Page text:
Another installment n “Tales from the Tombstone.” For other posts in the series, click here.
On a recent road-trip, I had the chance to take a slight detour off the interstate and visit Davidson, North Carolina. Now known as the college that witnessed a young Stephon Curry light up the town during his playing career, Davidson is steeped in history.
One of its many historical ties comes in the person of Daniel Harvey “D.H” Hill. A graduate of West Point, brother-in-law to Thomas Jonathan “Stonewall” Jackson, mercurial and temperamental major general (provisional rank of lieutenant general) in the Confederate army, and a very capable academic, culminating in becoming the first president of the University of Arkansas in 1877.
However, where does D.H. Hill fit in the pantheon of Confederate military leaders? Or does that take a back seat to his successful career as a school administrator and educator?
He was brash, argumentative, and hot-tempered. Yet, he was a skilled offensive leader and on September 14, 1862 led a masterful defense of South Mountain that arguably saved the life of the Army of Northern Virginia.
His prowess in battle was never the question. His fiery personality outside of the heat of battle was what caused Hill to continue to be reassigned.
He was even present at the last major engagement in the east at the Battle of Bentonville in March 1865.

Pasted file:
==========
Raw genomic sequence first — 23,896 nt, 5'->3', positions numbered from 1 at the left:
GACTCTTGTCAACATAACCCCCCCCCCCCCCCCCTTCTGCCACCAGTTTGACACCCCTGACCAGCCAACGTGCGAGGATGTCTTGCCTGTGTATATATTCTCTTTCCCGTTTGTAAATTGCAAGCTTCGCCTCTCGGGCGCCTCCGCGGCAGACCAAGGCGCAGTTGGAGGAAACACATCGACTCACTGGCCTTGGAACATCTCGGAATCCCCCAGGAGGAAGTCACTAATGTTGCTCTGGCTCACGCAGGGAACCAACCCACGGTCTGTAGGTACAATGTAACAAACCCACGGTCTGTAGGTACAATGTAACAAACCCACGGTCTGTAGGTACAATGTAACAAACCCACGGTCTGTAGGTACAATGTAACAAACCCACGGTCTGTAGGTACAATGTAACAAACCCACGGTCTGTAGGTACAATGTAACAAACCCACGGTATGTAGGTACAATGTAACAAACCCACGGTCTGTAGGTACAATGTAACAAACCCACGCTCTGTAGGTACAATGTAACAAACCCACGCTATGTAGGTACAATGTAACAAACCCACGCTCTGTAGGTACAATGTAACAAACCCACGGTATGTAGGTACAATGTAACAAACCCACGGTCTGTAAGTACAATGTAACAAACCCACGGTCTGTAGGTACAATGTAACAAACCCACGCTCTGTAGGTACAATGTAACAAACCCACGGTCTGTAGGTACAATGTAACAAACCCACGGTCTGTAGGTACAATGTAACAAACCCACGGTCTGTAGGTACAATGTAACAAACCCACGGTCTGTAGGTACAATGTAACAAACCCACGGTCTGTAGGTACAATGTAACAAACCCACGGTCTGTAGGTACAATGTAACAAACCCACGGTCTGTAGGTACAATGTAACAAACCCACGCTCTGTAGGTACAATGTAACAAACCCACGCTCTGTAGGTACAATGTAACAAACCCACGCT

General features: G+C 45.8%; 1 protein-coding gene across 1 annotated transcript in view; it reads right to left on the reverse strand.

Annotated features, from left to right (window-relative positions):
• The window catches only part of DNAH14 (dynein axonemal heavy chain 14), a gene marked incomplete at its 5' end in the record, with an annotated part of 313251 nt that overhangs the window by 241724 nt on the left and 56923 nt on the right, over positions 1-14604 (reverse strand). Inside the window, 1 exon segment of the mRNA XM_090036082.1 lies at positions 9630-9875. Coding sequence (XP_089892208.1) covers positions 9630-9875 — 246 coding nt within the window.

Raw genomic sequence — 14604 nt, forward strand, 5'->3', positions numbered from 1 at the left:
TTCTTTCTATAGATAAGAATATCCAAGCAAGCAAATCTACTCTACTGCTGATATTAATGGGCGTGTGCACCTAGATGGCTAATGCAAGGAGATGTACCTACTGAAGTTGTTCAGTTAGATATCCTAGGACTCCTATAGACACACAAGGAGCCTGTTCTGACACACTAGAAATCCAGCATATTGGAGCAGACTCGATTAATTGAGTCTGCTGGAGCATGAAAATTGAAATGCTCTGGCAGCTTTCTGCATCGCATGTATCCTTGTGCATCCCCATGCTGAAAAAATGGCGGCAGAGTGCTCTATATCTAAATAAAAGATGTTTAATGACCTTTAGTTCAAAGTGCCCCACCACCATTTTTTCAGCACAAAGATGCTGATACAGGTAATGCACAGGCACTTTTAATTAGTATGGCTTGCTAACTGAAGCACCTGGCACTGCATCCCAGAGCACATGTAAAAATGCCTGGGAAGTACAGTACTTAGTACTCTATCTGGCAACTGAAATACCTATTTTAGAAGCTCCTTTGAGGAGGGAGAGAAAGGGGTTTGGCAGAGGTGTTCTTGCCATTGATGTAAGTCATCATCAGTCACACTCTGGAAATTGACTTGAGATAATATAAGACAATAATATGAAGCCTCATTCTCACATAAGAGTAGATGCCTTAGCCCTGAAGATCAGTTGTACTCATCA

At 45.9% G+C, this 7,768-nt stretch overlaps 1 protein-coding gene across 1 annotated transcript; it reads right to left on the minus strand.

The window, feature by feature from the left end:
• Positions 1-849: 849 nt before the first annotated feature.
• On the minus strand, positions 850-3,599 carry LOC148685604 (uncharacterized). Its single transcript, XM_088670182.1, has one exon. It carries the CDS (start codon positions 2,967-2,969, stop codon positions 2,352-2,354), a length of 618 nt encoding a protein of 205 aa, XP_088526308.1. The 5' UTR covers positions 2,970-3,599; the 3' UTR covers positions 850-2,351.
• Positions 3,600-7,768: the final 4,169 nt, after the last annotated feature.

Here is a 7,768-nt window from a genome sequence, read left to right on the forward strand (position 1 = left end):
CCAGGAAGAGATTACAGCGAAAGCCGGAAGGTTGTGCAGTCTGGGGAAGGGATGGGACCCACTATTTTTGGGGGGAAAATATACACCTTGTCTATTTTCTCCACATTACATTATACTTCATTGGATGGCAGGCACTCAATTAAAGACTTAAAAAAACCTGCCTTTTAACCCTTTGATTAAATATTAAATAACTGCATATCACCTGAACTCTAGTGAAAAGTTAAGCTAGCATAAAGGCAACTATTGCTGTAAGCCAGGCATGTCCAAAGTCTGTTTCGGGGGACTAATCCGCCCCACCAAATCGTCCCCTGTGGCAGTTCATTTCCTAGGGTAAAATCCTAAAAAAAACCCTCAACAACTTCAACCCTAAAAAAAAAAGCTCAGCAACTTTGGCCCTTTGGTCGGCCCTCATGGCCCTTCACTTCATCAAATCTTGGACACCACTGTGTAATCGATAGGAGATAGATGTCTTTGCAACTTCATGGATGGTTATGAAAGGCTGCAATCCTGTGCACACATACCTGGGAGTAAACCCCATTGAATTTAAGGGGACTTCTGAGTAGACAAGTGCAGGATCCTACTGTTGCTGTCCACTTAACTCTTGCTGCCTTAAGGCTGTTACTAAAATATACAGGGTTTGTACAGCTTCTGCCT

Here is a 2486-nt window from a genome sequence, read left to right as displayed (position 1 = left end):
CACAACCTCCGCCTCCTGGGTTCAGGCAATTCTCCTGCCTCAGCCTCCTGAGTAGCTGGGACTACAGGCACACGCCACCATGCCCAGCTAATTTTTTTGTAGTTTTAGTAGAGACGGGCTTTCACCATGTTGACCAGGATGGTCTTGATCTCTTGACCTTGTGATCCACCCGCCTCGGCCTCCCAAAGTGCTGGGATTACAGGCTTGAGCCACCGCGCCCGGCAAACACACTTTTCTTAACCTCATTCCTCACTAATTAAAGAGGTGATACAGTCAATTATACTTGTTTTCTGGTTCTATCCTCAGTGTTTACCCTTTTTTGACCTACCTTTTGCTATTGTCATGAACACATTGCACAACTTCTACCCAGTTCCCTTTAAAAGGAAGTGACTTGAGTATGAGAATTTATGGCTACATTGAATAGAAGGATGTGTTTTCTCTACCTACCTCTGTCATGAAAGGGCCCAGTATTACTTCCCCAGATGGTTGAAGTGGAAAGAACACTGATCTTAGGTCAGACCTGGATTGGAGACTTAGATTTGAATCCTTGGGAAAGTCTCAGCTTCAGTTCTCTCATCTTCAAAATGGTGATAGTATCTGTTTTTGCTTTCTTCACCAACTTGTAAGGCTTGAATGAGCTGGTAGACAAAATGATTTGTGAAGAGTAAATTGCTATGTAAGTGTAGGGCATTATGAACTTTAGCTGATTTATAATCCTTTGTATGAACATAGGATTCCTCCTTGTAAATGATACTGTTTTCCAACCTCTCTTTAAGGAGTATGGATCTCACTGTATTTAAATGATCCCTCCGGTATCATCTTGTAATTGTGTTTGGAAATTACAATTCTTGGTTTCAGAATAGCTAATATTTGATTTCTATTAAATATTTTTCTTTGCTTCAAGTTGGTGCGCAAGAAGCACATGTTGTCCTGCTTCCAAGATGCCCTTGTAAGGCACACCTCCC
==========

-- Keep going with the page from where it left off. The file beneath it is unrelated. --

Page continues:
But, he is more remembered by his temper; blasting Confederate General Braxton Bragg after the hollow victory of Chickamauga in September 1863. He was an enemy of Confederate President Jefferson Davis and when he spoke out against Bragg in the winter of 1863-1864, Davis would soon effectively remove Hill from active operations and reassigning him to minor roles until the last few months of the war.
But on Main Street in Davidson, North Carolina, a North Carolina Archives and Highways marker stands right outside the cemetery gates. In the back left corner is the obelisk marking the grave of Hill. However, it was the sign out front that
There is only one line on that sign that points toward his Civil War career. The rest speak to his time as an educator, from his superintendency of the North Carolina Military Institute in Charlotte, North Carolina and his professorship at Davidson College. Also, a line about his three year editorship of The Land We Love, that provided scholarship on social and historic subjects of interest to Southerners.
D.H. Hill, from the classrooms of West Point as a student to the classrooms of universities he taught at. From the halls of Chapultepec to the mountainside of South Mountain. From the last shots at Bentonville until having to resign his last post at the Military and Agricultural College of Milledgeville, Georgia due to ill-health. In all these exploits, Hill was a fighter.
Hill died on September 24, 1889.
Was he a better educator or general officer?
I’ll let you decide.